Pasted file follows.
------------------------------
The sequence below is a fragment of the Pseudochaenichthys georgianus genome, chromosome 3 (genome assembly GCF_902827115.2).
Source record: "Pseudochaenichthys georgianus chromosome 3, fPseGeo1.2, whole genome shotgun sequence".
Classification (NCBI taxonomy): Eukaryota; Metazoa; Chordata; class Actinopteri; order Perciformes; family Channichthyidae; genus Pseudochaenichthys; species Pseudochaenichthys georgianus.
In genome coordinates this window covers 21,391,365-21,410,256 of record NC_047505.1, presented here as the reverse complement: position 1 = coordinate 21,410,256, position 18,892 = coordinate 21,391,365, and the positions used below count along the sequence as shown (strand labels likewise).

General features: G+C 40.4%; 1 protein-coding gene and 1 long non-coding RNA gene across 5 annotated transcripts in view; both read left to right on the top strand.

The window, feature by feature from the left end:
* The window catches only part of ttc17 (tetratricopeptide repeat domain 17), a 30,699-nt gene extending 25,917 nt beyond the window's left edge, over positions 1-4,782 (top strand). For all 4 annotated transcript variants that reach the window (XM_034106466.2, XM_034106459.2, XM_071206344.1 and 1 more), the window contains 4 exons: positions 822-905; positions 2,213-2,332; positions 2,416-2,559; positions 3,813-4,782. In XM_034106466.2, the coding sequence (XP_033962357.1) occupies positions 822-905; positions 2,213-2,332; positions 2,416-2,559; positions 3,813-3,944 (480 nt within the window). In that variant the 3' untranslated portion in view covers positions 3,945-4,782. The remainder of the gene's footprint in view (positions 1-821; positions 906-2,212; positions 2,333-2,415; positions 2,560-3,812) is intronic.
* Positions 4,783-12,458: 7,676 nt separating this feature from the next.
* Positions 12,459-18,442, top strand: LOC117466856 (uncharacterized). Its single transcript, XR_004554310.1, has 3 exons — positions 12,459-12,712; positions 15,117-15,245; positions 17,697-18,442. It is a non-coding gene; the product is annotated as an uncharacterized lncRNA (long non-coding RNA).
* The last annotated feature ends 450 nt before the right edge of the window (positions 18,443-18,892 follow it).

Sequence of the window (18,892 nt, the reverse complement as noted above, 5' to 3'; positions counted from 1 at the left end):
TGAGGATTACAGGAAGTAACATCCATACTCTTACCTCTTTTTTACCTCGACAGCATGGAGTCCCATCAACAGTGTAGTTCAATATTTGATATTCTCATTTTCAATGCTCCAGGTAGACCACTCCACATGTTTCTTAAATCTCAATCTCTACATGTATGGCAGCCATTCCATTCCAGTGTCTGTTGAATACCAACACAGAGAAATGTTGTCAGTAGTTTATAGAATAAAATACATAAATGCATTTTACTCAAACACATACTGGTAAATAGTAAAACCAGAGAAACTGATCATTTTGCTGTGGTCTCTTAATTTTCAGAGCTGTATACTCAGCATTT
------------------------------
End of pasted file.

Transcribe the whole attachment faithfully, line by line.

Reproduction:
The sequence below is a fragment of the Pseudochaenichthys georgianus genome, chromosome 3 (genome assembly GCF_902827115.2).
Source record: "Pseudochaenichthys georgianus chromosome 3, fPseGeo1.2, whole genome shotgun sequence".
Classification (NCBI taxonomy): Eukaryota; Metazoa; Chordata; class Actinopteri; order Perciformes; family Channichthyidae; genus Pseudochaenichthys; species Pseudochaenichthys georgianus.
In genome coordinates this window covers 21,391,365-21,410,256 of record NC_047505.1, presented here as the reverse complement: position 1 = coordinate 21,410,256, position 18,892 = coordinate 21,391,365, and the positions used below count along the sequence as shown (strand labels likewise).

General features: G+C 40.4%; 1 protein-coding gene and 1 long non-coding RNA gene across 5 annotated transcripts in view; both read left to right on the top strand.

The window, feature by feature from the left end:
* The window catches only part of ttc17 (tetratricopeptide repeat domain 17), a 30,699-nt gene extending 25,917 nt beyond the window's left edge, over positions 1-4,782 (top strand). For all 4 annotated transcript variants that reach the window (XM_034106466.2, XM_034106459.2, XM_071206344.1 and 1 more), the window contains 4 exons: positions 822-905; positions 2,213-2,332; positions 2,416-2,559; positions 3,813-4,782. In XM_034106466.2, the coding sequence (XP_033962357.1) occupies positions 822-905; positions 2,213-2,332; positions 2,416-2,559; positions 3,813-3,944 (480 nt within the window). In that variant the 3' untranslated portion in view covers positions 3,945-4,782. The remainder of the gene's footprint in view (positions 1-821; positions 906-2,212; positions 2,333-2,415; positions 2,560-3,812) is intronic.
* Positions 4,783-12,458: 7,676 nt separating this feature from the next.
* Positions 12,459-18,442, top strand: LOC117466856 (uncharacterized). Its single transcript, XR_004554310.1, has 3 exons — positions 12,459-12,712; positions 15,117-15,245; positions 17,697-18,442. It is a non-coding gene; the product is annotated as an uncharacterized lncRNA (long non-coding RNA).
* The last annotated feature ends 450 nt before the right edge of the window (positions 18,443-18,892 follow it).

Sequence of the window (18,892 nt, the reverse complement as noted above, 5' to 3'; positions counted from 1 at the left end):
TGAGGATTACAGGAAGTAACATCCATACTCTTACCTCTTTTTTACCTCGACAGCATGGAGTCCCATCAACAGTGTAGTTCAATATTTGATATTCTCATTTTCAATGCTCCAGGTAGACCACTCCACATGTTTCTTAAATCTCAATCTCTACATGTATGGCAGCCATTCCATTCCAGTGTCTGTTGAATACCAACACAGAGAAATGTTGTCAGTAGTTTATAGAATAAAATACATAAATGCATTTTACTCAAACACATACTGGTAAATAGTAAAACCAGAGAAACTGATCATTTTGCTGTGGTCTCTTAATTTTCAGAGCTGTATACTCAGCATTT